(b) at least one image acquisition device (also interchangeably referred to herein as imaging device) for acquiring at least one image of an object illuminated by said illumination unit; and
(c) a control unit operatively connected to said at least one illumination unit and said at least one imaging device, said control unit being configured for creating control instructions for controlling operation of said at least one illumination unit based on analysis of at least one image obtained from said at least one imaging device.
The at least one programmable illumination unit comprises at least one illumination source (herein also interchangeably referred to as a light source) capable of projecting an illumination radiation in optical communication with a plurality of optical elements, said optical elements being individually controllable via said suitable control instructions such that each optical element is capable of being selectively controlled for enabling or blocking projection of a corresponding portion of said illumination radiation with respect to an object that is to be illuminated by said illumination unit.
The illumination unit may be adapted for controlling the intensity of illumination of a corresponding part of the object at least as sensed by said at least one image acquisition device.
Said differently, the programmable illumination unit comprises at least one illumination source capable of projecting an illumination radiation in optical communication with a plurality of individually controllable optical elements, each optical element having at least two operative states: a first state in which the optical elements effectively block or otherwise prevent projection of a corresponding portion of said illumination radiation with respect to an object that is to be illuminated by said illumination unit, and a second state in which the optical elements enable illumination of the object, responsive to suitable control instructions. The amount of illumination of the object allowed (or the degree by which the illumination is effectively blocked) by each optical element in the second state is optionally controllable to provide a desired intensity of illumination between a maximum and a minimum illumination intensity.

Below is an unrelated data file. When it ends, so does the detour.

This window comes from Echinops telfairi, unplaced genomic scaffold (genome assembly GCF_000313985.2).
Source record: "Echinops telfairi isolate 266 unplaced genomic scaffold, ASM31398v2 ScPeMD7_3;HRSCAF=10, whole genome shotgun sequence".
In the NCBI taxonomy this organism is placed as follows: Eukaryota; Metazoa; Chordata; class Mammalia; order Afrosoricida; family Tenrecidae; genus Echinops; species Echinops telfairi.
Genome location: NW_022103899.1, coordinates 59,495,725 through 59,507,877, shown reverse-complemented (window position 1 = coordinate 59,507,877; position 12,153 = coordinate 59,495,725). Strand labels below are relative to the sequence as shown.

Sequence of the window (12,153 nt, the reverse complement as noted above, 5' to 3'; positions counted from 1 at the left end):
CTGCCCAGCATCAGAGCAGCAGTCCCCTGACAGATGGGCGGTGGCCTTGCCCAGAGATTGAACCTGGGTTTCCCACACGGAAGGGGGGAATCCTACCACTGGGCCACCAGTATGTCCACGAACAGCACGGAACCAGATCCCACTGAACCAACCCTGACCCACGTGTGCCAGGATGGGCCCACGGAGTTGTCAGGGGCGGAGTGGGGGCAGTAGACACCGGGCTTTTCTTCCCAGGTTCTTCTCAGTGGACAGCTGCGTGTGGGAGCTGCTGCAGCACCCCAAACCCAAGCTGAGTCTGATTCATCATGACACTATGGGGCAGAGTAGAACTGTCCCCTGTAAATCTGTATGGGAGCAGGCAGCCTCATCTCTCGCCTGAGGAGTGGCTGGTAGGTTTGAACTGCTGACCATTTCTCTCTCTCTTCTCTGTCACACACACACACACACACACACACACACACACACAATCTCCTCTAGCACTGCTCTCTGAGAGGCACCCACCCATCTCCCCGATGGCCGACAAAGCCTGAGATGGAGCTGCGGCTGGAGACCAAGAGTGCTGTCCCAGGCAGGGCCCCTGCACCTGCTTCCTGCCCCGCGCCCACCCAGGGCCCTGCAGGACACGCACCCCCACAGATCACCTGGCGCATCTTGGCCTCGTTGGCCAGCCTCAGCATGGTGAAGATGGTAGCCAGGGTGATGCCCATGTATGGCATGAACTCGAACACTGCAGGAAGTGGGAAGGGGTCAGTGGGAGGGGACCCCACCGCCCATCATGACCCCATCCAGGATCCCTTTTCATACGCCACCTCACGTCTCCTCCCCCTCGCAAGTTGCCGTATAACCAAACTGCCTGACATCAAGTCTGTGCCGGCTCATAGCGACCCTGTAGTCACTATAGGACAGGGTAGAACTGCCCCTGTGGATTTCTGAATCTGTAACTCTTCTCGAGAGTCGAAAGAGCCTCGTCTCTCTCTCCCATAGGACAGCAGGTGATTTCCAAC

In one embodiment, each illumination unit comprises a plurality of optical elements configured for selectively allowing or preventing optical communication therethrough of said illumination radiation with respect to an object, responsive to said control instructions. For example, the illumination unit may comprise a liquid crystal display (LCD) array in optical communication with said illumination source, comprising a plurality of LCD elements individually controllable responsive to said control instructions to selectively control optical communication therethrough between a portion of said illuminating radiation and an object.
The LCD elements are individually controllable via said control instructions such as to provide a range of levels of optical transparencies between a minimum value, in which the corresponding LCD element allows substantially no illumination light therethrough, and a maximum value, in which the maximum illumination intensity is allowed to be projected therethrough towards the object.